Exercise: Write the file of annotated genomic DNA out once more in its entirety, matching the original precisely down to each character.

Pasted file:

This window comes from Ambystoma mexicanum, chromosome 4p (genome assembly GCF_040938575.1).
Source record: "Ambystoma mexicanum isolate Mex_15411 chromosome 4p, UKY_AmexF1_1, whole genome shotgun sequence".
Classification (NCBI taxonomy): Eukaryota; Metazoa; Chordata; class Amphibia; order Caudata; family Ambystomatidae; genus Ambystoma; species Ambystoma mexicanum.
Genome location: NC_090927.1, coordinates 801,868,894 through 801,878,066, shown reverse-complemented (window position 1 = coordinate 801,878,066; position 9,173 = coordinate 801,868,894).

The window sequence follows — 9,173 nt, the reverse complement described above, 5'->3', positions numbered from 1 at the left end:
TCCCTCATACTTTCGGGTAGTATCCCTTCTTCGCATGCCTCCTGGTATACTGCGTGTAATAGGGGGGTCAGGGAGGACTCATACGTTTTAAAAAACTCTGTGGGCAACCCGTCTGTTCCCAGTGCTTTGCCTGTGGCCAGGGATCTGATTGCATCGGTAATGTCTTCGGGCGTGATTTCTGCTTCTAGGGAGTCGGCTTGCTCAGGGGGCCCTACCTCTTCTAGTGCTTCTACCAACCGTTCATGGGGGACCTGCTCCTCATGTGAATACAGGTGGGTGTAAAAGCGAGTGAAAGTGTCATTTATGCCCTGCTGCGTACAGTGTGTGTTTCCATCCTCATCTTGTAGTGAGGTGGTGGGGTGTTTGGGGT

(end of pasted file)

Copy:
This window comes from Ambystoma mexicanum, chromosome 4p (genome assembly GCF_040938575.1).
Source record: "Ambystoma mexicanum isolate Mex_15411 chromosome 4p, UKY_AmexF1_1, whole genome shotgun sequence".
Classification (NCBI taxonomy): Eukaryota; Metazoa; Chordata; class Amphibia; order Caudata; family Ambystomatidae; genus Ambystoma; species Ambystoma mexicanum.
Genome location: NC_090927.1, coordinates 801,868,894 through 801,878,066, shown reverse-complemented (window position 1 = coordinate 801,878,066; position 9,173 = coordinate 801,868,894).

The window sequence follows — 9,173 nt, the reverse complement described above, 5'->3', positions numbered from 1 at the left end:
TCCCTCATACTTTCGGGTAGTATCCCTTCTTCGCATGCCTCCTGGTATACTGCGTGTAATAGGGGGGTCAGGGAGGACTCATACGTTTTAAAAAACTCTGTGGGCAACCCGTCTGTTCCCAGTGCTTTGCCTGTGGCCAGGGATCTGATTGCATCGGTAATGTCTTCGGGCGTGATTTCTGCTTCTAGGGAGTCGGCTTGCTCAGGGGGCCCTACCTCTTCTAGTGCTTCTACCAACCGTTCATGGGGGACCTGCTCCTCATGTGAATACAGGTGGGTGTAAAAGCGAGTGAAAGTGTCATTTATGCCCTGCTGCGTACAGTGTGTGTTTCCATCCTCATCTTGTAGTGAGGTGGTGGGGTGTTTGGGGT